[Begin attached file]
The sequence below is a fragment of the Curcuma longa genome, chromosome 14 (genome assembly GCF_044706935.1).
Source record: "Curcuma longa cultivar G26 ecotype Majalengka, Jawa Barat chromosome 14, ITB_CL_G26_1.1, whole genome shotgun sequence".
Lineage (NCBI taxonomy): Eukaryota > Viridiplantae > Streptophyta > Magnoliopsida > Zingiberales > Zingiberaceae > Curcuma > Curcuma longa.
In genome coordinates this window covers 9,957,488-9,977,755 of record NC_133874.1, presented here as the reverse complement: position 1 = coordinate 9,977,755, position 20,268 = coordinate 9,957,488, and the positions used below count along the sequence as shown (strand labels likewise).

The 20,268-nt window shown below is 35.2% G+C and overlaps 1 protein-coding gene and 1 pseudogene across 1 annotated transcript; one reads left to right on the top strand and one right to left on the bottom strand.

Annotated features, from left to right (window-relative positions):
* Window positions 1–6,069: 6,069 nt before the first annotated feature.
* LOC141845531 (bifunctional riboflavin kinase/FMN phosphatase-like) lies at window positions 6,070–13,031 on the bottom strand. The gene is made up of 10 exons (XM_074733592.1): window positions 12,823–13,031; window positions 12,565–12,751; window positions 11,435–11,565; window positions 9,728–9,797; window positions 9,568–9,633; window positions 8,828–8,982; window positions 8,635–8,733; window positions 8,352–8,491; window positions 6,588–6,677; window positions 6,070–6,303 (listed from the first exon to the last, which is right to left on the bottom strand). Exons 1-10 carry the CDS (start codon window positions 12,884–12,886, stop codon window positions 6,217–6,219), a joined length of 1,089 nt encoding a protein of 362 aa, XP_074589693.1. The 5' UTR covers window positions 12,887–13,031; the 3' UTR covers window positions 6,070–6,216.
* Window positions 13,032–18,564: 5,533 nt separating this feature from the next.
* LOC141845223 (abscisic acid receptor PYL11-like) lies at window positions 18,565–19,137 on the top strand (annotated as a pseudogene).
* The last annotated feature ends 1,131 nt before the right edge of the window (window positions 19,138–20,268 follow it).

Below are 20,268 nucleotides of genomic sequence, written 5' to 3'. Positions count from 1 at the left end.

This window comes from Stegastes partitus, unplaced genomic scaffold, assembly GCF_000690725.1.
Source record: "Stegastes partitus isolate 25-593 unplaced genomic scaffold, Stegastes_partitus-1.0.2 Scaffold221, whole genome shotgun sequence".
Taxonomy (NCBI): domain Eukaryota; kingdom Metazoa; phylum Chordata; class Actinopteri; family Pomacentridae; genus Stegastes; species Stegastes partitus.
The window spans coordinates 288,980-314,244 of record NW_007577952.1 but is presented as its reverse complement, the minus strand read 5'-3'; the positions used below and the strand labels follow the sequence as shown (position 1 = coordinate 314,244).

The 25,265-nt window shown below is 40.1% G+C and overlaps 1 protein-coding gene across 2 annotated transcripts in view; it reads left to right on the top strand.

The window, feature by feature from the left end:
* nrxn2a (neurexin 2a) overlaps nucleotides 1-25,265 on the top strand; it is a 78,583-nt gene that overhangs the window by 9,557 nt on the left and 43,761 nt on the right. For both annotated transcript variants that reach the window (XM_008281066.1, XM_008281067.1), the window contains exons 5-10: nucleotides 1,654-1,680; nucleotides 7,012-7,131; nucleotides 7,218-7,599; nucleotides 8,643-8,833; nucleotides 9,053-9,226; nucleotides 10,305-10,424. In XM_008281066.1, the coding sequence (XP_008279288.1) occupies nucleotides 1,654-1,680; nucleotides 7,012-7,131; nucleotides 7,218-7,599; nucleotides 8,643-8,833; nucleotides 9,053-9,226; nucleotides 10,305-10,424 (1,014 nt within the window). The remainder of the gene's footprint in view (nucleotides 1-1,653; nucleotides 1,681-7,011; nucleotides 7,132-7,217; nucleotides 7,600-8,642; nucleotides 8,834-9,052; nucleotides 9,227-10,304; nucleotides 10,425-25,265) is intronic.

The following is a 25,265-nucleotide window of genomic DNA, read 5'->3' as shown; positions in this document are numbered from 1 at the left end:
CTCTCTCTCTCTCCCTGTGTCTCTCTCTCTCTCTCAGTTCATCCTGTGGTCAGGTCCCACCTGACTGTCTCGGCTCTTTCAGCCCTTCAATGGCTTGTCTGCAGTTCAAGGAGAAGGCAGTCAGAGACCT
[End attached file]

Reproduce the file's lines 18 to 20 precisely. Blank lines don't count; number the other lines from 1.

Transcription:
The window, feature by feature from the left end:
* nrxn2a (neurexin 2a) overlaps nucleotides 1-25,265 on the top strand; it is a 78,583-nt gene that overhangs the window by 9,557 nt on the left and 43,761 nt on the right. For both annotated transcript variants that reach the window (XM_008281066.1, XM_008281067.1), the window contains exons 5-10: nucleotides 1,654-1,680; nucleotides 7,012-7,131; nucleotides 7,218-7,599; nucleotides 8,643-8,833; nucleotides 9,053-9,226; nucleotides 10,305-10,424. In XM_008281066.1, the coding sequence (XP_008279288.1) occupies nucleotides 1,654-1,680; nucleotides 7,012-7,131; nucleotides 7,218-7,599; nucleotides 8,643-8,833; nucleotides 9,053-9,226; nucleotides 10,305-10,424 (1,014 nt within the window). The remainder of the gene's footprint in view (nucleotides 1-1,653; nucleotides 1,681-7,011; nucleotides 7,132-7,217; nucleotides 7,600-8,642; nucleotides 8,834-9,052; nucleotides 9,227-10,304; nucleotides 10,425-25,265) is intronic.

The following is a 25,265-nucleotide window of genomic DNA, read 5'->3' as shown; positions in this document are numbered from 1 at the left end: